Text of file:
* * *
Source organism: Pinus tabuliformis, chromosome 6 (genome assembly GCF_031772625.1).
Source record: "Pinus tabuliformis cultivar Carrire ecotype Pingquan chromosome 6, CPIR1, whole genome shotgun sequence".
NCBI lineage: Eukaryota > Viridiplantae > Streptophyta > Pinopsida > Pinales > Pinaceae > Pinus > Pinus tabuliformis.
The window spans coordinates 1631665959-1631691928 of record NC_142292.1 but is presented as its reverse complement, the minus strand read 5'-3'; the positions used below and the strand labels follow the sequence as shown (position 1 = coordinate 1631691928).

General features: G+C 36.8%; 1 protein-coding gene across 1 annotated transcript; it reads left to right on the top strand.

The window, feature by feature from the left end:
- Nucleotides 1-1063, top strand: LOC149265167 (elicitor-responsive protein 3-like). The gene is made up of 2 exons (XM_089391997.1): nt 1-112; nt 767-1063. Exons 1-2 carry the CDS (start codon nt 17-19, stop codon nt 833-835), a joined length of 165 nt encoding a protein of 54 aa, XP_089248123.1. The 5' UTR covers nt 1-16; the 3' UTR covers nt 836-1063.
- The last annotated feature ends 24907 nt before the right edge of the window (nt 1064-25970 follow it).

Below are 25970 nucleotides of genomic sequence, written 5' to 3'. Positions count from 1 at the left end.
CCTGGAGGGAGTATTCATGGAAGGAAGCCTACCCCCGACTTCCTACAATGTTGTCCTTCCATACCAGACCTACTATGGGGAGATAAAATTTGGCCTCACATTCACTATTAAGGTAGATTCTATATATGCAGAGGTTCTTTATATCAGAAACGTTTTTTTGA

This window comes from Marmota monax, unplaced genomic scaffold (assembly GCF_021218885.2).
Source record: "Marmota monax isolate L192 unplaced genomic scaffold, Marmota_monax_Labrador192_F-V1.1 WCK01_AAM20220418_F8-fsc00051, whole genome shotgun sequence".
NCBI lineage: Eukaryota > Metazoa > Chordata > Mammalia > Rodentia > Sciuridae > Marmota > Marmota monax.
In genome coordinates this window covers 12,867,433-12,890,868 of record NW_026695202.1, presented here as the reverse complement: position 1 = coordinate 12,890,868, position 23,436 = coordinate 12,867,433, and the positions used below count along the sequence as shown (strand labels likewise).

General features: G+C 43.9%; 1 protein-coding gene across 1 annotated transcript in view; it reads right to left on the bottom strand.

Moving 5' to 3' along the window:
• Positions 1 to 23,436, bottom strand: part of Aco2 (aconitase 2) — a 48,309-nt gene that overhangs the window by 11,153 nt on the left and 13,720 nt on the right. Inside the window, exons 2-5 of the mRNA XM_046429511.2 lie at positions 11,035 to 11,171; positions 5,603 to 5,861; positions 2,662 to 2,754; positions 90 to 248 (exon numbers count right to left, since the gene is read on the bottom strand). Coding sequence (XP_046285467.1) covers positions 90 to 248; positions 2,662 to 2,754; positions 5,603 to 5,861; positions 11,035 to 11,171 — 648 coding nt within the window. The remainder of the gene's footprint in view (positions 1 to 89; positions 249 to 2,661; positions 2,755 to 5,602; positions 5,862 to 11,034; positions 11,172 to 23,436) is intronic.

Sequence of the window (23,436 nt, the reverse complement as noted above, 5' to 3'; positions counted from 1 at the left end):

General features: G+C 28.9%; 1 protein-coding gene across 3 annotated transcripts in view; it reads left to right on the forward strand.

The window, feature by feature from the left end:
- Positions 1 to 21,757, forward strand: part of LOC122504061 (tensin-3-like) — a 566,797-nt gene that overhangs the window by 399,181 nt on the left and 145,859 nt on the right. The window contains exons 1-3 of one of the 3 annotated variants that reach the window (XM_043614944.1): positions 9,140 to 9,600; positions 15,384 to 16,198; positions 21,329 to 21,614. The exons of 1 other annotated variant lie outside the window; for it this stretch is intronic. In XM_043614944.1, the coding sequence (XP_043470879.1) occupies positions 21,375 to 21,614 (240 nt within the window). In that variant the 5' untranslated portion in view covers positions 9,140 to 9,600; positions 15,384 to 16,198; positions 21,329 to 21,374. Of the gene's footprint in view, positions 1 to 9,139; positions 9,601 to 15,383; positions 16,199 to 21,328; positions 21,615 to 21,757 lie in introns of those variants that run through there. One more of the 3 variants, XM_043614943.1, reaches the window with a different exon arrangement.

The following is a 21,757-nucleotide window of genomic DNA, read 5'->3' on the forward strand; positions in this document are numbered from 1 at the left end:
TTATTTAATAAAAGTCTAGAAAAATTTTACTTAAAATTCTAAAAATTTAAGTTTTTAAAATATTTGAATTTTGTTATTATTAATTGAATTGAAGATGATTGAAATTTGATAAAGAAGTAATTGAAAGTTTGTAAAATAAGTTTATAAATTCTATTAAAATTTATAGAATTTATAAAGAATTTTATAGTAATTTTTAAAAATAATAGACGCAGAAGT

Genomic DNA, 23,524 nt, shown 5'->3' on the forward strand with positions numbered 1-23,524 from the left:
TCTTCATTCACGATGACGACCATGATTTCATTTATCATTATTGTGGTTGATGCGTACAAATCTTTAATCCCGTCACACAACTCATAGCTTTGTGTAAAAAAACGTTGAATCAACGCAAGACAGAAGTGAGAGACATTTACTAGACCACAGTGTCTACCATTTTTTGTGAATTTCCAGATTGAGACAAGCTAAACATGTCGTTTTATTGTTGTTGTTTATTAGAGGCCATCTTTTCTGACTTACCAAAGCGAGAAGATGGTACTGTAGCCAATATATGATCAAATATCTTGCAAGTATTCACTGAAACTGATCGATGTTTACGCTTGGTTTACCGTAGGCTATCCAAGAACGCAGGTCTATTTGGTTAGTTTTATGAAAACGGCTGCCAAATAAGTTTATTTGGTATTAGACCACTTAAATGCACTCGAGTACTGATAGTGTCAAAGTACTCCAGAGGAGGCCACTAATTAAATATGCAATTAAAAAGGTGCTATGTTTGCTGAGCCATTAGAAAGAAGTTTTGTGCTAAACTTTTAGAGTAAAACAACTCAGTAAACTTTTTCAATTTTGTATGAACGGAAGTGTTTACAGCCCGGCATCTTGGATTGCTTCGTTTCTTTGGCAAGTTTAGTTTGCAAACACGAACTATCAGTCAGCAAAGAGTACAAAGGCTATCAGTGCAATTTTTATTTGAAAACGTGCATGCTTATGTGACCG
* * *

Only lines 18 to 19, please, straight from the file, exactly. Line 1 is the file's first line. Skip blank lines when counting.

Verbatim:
Sequence of the window (23,436 nt, the reverse complement as noted above, 5' to 3'; positions counted from 1 at the left end):

General features: G+C 28.9%; 1 protein-coding gene across 3 annotated transcripts in view; it reads left to right on the forward strand.